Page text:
My Great-Grandparents, Harry and Minnie Skipper, owned a farm in Tonkawa, Oklahoma near the Oklahoma-Kansas border. My grandfather bought the house and when he passed away it was left to my father and his four siblings. The farm is still in the family today. You can read about Harry and Minnie here: https://ellajaneanne.com/2019/11/22/harry-ward-skipper-and-minnie-mccarta/.
As a child, I spent much time with extended family at the farm. We would spend holidays and have so much fun playing in the hay barn, chasing the cattle, and learning to shoot. The old farm house was built circa 1900, has no running water, and electricity wasn’t added until after it was built. As a child I remember taking baths in a big metal tub where we would heat the water and then take turns bathing. You always wanted to go first so you would get the warmest bath. Because of the lack of running water, to this day the old farm house has a separate outhouse. It is fun to step back in time to see how Harry and Minnie lived during their lifetime.
As our lives became busier and the old farm house started to deteriorate, we were not able to stay in the house anymore. About this time I noticed an old cedar chest and asked my father about it. He told me that it was a chest my grandfather Mariable Franklin Skipper had made. I asked my father and his siblings if I could have the chest and they approved. It needed some love and elbow grease to restore it, as it had a lot of gunk built up on from siting in the old farm house so long exposed to the elements.
My grandfather would have graduated high school about 1933, and this chest was built by him in a high school shop class. He attended Tonkawa High School in Northern Oklahoma. When I got the cedar chest home, I was talking to my grandmother, Ella Jane Patterson, she asked me what was in the chest. I told her that it was just full of some old moldy blankets. She then told me of the wedding ring quilt topper her grandmother, Jimmie Patterson, had hand quilted for her. She thought it might be in the cedar chest. She also told me that in 1963 when my grandparents divorced, my grandfather moved the cedar chest from their home to the old farm house. My grandmother, Ella Jane Patterson, wondered if it was still in there and if it could be salvaged. I was worried that even if the quilt was still in the cedar chest that it would be ruined. It would have been in the chest for about 33 years. I started pulling the very musty smelling blankets out and was shocked to find the wedding ring quilt that my great-grandmother had hand quilted for my grandmother and it was in great shape.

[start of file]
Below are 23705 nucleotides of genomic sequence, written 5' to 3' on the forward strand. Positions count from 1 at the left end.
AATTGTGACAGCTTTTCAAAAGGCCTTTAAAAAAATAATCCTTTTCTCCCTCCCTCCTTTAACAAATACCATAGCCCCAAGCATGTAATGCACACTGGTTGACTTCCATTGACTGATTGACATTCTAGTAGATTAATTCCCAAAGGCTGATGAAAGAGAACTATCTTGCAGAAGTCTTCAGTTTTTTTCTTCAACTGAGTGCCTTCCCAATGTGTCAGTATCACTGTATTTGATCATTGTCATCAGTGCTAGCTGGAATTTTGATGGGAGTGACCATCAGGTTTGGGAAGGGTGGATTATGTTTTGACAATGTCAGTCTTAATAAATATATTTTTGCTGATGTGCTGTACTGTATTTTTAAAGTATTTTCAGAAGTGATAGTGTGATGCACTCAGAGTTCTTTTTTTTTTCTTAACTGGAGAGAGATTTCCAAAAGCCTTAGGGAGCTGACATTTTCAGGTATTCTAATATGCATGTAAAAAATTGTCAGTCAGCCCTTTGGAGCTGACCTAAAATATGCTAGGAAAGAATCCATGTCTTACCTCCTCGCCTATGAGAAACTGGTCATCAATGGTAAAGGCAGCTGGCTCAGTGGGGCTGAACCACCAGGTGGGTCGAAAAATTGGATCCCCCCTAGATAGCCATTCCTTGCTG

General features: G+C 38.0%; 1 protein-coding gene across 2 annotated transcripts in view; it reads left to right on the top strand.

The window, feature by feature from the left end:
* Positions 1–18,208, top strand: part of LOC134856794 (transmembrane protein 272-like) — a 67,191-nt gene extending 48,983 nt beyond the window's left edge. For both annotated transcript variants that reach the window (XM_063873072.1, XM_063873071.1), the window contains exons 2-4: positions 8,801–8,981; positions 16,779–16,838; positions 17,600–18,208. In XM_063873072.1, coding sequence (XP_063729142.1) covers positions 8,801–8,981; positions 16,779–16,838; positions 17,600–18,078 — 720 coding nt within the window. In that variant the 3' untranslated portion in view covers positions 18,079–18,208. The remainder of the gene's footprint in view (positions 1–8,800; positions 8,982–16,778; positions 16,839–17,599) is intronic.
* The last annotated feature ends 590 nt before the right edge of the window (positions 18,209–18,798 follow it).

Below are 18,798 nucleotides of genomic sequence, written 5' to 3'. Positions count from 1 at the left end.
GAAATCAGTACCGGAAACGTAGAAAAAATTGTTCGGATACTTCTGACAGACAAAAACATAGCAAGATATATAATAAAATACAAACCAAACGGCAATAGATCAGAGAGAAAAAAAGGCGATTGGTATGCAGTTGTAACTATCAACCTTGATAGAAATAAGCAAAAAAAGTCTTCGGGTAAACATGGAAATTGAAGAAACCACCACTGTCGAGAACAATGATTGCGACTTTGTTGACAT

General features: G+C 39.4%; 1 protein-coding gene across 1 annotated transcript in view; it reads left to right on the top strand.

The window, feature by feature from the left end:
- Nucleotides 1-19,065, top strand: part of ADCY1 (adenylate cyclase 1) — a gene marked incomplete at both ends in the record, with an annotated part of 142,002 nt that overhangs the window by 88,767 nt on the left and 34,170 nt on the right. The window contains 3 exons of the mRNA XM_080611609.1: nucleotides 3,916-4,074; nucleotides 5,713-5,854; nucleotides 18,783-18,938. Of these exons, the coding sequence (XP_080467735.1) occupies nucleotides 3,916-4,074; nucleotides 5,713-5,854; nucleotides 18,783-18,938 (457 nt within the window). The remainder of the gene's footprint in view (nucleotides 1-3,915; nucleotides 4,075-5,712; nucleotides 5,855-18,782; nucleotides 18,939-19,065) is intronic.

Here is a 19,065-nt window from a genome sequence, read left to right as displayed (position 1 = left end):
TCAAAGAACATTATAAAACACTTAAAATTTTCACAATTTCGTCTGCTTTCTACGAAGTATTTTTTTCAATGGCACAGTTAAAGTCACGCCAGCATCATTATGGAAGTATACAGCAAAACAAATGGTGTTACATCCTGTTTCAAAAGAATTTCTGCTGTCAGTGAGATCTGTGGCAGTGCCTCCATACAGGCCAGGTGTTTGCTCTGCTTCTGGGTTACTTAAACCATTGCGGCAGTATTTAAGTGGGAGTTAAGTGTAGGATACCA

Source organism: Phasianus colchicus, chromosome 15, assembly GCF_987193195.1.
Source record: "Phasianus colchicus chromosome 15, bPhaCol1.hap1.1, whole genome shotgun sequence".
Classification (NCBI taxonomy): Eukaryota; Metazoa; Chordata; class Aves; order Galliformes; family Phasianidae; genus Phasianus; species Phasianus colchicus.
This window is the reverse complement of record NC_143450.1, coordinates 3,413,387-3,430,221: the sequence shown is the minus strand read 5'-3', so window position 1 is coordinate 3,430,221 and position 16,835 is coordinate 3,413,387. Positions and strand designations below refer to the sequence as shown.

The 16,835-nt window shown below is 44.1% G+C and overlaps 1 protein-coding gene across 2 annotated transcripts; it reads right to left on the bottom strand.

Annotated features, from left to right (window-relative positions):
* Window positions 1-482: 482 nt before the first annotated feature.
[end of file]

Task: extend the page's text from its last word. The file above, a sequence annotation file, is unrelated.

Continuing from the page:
Since it had not been quilted yet, my grandmother’s sisters, Dorthy and Mary Lou, had it cleaned and then had it quilted for my grandmother and it was then passed down to me from my grandmother. I treasure both the cedar chest and the quilt. It helped start my love of old things.
Several years later as the house deteriorated more, I decided to try to salvage more objects from the farmhouse. I ended up with four solid wood and heavily painted doors. These four doors ended up as my desk, headboard, corner shelf and a TV stand. These have become prized positions for me, they make me feel so close to my great-grandparents.
It would be many years after receiving the cedar chest and quilt before I started researching my ancestors and it has quickly become my biggest passion. I love my ancestors, I love being able to see small glimpses into their lives and feeling connected to them.